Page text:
Mailing lists may be the cause of more heartbreaks than any
other single factor in mail order. A poorly chosen list, a weak
mailing and the high cost of mailing to a list can tax the
optimism of a new dealer very, very quickly. Arm yourself with
knowledge before embarking on a course like this!
Whether you should use a mailing list to sell your product
depends on several things:
Is it too complex an offering to be explained in a 30 word ad?
Can you afford to mail 200 to 1,000 pieces on the chance that
you won't get a single order?
Can you make a profit selling your product to only two to twenty
people in a 1,000 piece mailing?
Will a re-order of your product be required, and can you make
your re-orders pay for the losses you will likely get from
mailing to a list?
Do you know enough to choose the right list for your offering?
It takes either great faith in your offering or great stupidity
to mail with a list. Most list companies today, specialize in
"opportunity seekers" - people generally quite new to mail order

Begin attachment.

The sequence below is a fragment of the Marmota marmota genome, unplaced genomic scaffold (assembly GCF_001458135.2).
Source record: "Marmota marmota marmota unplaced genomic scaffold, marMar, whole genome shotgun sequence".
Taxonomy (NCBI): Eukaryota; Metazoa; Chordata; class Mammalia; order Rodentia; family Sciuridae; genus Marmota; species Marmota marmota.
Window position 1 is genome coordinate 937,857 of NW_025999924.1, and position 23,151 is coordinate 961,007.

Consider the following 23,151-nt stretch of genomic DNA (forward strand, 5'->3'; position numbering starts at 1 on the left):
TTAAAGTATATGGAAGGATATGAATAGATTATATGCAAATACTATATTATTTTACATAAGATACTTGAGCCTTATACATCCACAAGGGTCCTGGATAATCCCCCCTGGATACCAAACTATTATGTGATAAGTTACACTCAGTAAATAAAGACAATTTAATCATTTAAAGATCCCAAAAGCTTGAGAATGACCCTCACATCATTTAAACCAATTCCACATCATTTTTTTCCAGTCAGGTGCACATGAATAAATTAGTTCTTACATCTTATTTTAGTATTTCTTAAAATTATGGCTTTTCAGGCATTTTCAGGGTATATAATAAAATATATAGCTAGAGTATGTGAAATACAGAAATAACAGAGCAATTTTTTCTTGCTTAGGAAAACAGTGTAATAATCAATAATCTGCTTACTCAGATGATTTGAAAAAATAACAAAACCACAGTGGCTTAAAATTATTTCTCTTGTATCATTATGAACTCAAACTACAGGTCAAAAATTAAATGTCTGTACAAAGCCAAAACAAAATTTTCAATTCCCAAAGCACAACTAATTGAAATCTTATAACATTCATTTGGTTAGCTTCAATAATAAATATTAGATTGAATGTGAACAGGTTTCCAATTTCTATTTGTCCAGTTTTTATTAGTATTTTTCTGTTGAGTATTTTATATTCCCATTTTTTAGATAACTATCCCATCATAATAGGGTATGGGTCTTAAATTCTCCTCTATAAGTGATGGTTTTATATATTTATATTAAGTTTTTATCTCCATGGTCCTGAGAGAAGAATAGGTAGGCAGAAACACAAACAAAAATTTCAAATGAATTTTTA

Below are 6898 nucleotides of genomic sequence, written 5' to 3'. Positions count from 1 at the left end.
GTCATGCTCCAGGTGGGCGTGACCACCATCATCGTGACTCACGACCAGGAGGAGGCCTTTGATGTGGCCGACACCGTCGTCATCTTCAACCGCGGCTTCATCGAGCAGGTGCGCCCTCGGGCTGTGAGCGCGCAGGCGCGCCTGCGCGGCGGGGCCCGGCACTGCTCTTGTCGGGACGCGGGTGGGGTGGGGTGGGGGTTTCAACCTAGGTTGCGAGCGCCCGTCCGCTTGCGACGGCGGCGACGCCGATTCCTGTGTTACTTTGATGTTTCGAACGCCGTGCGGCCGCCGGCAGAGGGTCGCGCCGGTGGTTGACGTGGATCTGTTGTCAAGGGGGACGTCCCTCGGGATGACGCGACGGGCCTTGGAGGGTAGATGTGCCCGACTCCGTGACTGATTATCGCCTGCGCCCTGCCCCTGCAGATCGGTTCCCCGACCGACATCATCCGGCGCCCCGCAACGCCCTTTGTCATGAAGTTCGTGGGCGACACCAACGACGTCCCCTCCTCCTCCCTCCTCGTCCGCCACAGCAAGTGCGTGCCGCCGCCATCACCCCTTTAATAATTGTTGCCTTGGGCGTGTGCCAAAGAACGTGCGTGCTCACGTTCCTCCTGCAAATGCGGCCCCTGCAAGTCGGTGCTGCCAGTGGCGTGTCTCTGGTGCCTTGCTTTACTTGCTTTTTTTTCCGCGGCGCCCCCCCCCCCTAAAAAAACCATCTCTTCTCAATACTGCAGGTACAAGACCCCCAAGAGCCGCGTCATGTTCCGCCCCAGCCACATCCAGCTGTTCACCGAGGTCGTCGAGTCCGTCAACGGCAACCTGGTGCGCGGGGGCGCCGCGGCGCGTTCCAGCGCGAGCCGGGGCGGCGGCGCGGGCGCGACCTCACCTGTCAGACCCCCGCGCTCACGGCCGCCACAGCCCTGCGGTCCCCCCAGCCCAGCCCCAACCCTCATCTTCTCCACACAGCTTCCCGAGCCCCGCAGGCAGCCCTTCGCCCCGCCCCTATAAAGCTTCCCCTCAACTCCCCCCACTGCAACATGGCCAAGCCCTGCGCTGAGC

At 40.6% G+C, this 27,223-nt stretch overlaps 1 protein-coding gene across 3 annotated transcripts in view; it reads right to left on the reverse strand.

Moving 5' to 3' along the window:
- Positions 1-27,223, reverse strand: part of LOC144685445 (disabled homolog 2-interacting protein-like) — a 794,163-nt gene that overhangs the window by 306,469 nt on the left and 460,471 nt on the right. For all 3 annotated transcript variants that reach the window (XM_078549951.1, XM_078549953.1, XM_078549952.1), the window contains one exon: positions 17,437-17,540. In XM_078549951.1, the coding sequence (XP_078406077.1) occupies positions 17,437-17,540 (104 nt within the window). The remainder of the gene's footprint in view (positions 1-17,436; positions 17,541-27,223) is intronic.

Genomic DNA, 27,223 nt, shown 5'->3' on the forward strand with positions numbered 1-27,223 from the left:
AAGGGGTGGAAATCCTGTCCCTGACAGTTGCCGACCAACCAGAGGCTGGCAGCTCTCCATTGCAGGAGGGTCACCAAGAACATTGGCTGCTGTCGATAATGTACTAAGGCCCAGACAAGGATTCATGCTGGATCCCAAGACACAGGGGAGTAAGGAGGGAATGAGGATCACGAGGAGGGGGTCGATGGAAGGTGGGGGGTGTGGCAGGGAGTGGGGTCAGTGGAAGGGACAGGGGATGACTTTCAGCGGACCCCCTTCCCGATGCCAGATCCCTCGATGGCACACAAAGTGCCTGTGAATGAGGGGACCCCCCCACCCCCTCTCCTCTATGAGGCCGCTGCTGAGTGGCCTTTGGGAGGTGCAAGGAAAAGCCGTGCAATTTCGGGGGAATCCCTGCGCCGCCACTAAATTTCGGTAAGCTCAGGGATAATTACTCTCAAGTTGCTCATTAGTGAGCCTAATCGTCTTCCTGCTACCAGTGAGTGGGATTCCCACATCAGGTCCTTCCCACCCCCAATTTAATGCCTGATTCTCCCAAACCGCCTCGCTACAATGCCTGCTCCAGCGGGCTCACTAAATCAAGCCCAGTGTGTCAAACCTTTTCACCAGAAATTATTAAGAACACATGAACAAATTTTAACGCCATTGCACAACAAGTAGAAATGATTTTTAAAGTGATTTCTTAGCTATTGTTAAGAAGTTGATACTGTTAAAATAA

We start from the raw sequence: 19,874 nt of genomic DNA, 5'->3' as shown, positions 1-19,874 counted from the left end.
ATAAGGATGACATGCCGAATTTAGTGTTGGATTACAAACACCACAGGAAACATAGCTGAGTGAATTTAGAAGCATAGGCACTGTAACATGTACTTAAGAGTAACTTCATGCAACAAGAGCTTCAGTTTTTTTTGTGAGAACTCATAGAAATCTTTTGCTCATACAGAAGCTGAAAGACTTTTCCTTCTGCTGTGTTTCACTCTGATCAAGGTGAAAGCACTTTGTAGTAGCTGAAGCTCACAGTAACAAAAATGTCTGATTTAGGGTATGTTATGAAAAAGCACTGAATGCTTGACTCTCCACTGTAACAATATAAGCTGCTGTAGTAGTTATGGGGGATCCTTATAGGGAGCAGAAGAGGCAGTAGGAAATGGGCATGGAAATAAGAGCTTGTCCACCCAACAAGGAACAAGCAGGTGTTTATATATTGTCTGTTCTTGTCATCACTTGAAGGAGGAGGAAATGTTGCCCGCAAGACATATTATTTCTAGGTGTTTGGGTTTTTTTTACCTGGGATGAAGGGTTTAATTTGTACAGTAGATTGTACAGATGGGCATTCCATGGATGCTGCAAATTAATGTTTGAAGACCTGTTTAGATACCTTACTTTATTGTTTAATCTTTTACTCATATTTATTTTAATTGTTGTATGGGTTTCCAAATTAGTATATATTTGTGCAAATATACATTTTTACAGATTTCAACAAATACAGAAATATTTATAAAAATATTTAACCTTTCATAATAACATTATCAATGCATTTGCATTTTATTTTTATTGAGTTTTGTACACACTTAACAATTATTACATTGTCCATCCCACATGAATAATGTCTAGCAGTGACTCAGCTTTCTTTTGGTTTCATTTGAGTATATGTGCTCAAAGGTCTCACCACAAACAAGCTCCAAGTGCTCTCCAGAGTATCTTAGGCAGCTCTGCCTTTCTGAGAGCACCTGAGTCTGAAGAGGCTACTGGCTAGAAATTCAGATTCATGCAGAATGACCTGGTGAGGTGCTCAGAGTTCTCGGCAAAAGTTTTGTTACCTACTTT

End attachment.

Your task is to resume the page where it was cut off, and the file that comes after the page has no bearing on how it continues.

who are either looking for a product to sell or an offer that
will get them rich in a hurry.
Most of these "opportunity seekers" are engaged in chain letter
type schemes at some point, and they use mailing lists to make
gains in their plans. Most of them lose money, but enough
people will try it once to make money, and these pie-in-the-sky
dreamers are the bread and butter for a lot of mailing list
companies. Unless you have a truly superior offering for these
opportunity seekers, and you probably don't, they are not worth
your time and money. Most of them are unsophisticated dabblers.
Multi-level lists, offered by many companies, are truly an
interesting way to test response to an MLM offer. Many MLM
people like to write back - in their own handwriting - about
their successes and failures, and they will always respond to a
Specialized product-buyers' lists can pull beautifully if the
offering is unique enough, and worth a try for merchandise
Regardless of what kind of mailing list you use, be very careful
in choosing a good list. Many are sold and resold to people
making the very same offering, which is a waste of everyone's
money. "Free" mailing lists are usually as good as their price
indicates. Check the guarantees. Common sense will tell you
which are good for you and which are good for the company
selling the lists. And check to see how the lists are compiled.
Are they people who have already bought something by mail, or
are they merely people who indicated they might want to buy
something by mail?
In conclusion, we recommend that you never start any campaign
with a mailing list when advertising is so much cheaper. While
it may prove to be more profitable than advertising, keep this
rule in mind:
When you're ready to try a mailing list, be fully prepared to
lose every penny you spend in buying and mailing that list,
because it could happen.